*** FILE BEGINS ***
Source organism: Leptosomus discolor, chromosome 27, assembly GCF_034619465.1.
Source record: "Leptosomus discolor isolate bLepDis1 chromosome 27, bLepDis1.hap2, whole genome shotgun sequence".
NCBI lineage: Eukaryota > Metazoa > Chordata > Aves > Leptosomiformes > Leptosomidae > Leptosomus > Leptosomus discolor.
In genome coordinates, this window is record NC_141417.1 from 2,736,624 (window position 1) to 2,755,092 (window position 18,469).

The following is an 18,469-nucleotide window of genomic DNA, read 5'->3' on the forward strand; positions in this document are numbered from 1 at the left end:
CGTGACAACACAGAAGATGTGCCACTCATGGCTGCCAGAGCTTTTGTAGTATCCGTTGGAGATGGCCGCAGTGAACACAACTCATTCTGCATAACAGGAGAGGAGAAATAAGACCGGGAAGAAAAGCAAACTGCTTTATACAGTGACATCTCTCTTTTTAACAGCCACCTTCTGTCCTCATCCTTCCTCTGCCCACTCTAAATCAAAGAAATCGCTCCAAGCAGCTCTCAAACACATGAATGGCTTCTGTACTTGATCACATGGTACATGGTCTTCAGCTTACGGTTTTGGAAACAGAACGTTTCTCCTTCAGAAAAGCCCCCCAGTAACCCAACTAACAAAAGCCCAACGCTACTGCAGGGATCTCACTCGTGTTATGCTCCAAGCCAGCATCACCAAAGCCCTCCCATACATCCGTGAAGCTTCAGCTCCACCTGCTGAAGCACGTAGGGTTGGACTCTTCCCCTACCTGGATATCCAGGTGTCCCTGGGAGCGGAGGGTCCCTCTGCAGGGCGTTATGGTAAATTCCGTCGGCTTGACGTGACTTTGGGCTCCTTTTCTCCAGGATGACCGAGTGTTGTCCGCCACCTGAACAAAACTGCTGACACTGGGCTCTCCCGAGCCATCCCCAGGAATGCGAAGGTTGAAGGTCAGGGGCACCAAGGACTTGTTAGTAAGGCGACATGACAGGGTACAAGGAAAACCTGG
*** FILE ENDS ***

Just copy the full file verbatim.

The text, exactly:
Source organism: Leptosomus discolor, chromosome 27, assembly GCF_034619465.1.
Source record: "Leptosomus discolor isolate bLepDis1 chromosome 27, bLepDis1.hap2, whole genome shotgun sequence".
NCBI lineage: Eukaryota > Metazoa > Chordata > Aves > Leptosomiformes > Leptosomidae > Leptosomus > Leptosomus discolor.
In genome coordinates, this window is record NC_141417.1 from 2,736,624 (window position 1) to 2,755,092 (window position 18,469).

The following is an 18,469-nucleotide window of genomic DNA, read 5'->3' on the forward strand; positions in this document are numbered from 1 at the left end:
CGTGACAACACAGAAGATGTGCCACTCATGGCTGCCAGAGCTTTTGTAGTATCCGTTGGAGATGGCCGCAGTGAACACAACTCATTCTGCATAACAGGAGAGGAGAAATAAGACCGGGAAGAAAAGCAAACTGCTTTATACAGTGACATCTCTCTTTTTAACAGCCACCTTCTGTCCTCATCCTTCCTCTGCCCACTCTAAATCAAAGAAATCGCTCCAAGCAGCTCTCAAACACATGAATGGCTTCTGTACTTGATCACATGGTACATGGTCTTCAGCTTACGGTTTTGGAAACAGAACGTTTCTCCTTCAGAAAAGCCCCCCAGTAACCCAACTAACAAAAGCCCAACGCTACTGCAGGGATCTCACTCGTGTTATGCTCCAAGCCAGCATCACCAAAGCCCTCCCATACATCCGTGAAGCTTCAGCTCCACCTGCTGAAGCACGTAGGGTTGGACTCTTCCCCTACCTGGATATCCAGGTGTCCCTGGGAGCGGAGGGTCCCTCTGCAGGGCGTTATGGTAAATTCCGTCGGCTTGACGTGACTTTGGGCTCCTTTTCTCCAGGATGACCGAGTGTTGTCCGCCACCTGAACAAAACTGCTGACACTGGGCTCTCCCGAGCCATCCCCAGGAATGCGAAGGTTGAAGGTCAGGGGCACCAAGGACTTGTTAGTAAGGCGACATGACAGGGTACAAGGAAAACCTGG